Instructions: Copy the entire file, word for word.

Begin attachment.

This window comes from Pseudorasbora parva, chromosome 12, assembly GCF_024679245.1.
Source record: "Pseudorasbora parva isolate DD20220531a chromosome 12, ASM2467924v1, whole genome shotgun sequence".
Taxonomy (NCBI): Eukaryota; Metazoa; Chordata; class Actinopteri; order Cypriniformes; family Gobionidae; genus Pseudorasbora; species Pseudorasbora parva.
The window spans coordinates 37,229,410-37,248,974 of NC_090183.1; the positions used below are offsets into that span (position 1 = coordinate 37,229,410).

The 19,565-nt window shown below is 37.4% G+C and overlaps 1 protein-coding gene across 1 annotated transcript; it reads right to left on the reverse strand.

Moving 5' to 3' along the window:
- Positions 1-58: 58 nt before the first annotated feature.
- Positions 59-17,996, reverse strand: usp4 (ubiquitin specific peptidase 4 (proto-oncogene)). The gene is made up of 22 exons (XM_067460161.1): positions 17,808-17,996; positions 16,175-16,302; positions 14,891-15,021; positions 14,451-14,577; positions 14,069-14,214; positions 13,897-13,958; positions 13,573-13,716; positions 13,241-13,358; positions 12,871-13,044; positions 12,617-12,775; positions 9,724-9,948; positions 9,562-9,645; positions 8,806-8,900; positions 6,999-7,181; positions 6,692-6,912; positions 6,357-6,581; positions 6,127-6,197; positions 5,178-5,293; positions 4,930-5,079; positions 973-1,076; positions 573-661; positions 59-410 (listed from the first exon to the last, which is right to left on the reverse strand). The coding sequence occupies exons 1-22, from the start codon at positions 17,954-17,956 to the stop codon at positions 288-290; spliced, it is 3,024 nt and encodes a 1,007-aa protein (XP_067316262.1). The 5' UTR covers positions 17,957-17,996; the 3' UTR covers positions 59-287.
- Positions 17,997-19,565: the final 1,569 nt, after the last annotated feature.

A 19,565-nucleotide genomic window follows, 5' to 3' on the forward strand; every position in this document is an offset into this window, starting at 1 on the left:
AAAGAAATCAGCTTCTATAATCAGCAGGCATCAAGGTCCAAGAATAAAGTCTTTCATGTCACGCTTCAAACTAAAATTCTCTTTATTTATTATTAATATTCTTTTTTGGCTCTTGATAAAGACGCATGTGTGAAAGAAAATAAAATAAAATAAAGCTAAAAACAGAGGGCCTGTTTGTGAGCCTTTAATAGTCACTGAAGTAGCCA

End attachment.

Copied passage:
This window comes from Pseudorasbora parva, chromosome 12, assembly GCF_024679245.1.
Source record: "Pseudorasbora parva isolate DD20220531a chromosome 12, ASM2467924v1, whole genome shotgun sequence".
Taxonomy (NCBI): Eukaryota; Metazoa; Chordata; class Actinopteri; order Cypriniformes; family Gobionidae; genus Pseudorasbora; species Pseudorasbora parva.
The window spans coordinates 37,229,410-37,248,974 of NC_090183.1; the positions used below are offsets into that span (position 1 = coordinate 37,229,410).

The 19,565-nt window shown below is 37.4% G+C and overlaps 1 protein-coding gene across 1 annotated transcript; it reads right to left on the reverse strand.

Moving 5' to 3' along the window:
- Positions 1-58: 58 nt before the first annotated feature.
- Positions 59-17,996, reverse strand: usp4 (ubiquitin specific peptidase 4 (proto-oncogene)). The gene is made up of 22 exons (XM_067460161.1): positions 17,808-17,996; positions 16,175-16,302; positions 14,891-15,021; positions 14,451-14,577; positions 14,069-14,214; positions 13,897-13,958; positions 13,573-13,716; positions 13,241-13,358; positions 12,871-13,044; positions 12,617-12,775; positions 9,724-9,948; positions 9,562-9,645; positions 8,806-8,900; positions 6,999-7,181; positions 6,692-6,912; positions 6,357-6,581; positions 6,127-6,197; positions 5,178-5,293; positions 4,930-5,079; positions 973-1,076; positions 573-661; positions 59-410 (listed from the first exon to the last, which is right to left on the reverse strand). The coding sequence occupies exons 1-22, from the start codon at positions 17,954-17,956 to the stop codon at positions 288-290; spliced, it is 3,024 nt and encodes a 1,007-aa protein (XP_067316262.1). The 5' UTR covers positions 17,957-17,996; the 3' UTR covers positions 59-287.
- Positions 17,997-19,565: the final 1,569 nt, after the last annotated feature.

A 19,565-nucleotide genomic window follows, 5' to 3' on the forward strand; every position in this document is an offset into this window, starting at 1 on the left:
AAAGAAATCAGCTTCTATAATCAGCAGGCATCAAGGTCCAAGAATAAAGTCTTTCATGTCACGCTTCAAACTAAAATTCTCTTTATTTATTATTAATATTCTTTTTTGGCTCTTGATAAAGACGCATGTGTGAAAGAAAATAAAATAAAATAAAGCTAAAAACAGAGGGCCTGTTTGTGAGCCTTTAATAGTCACTGAAGTAGCCA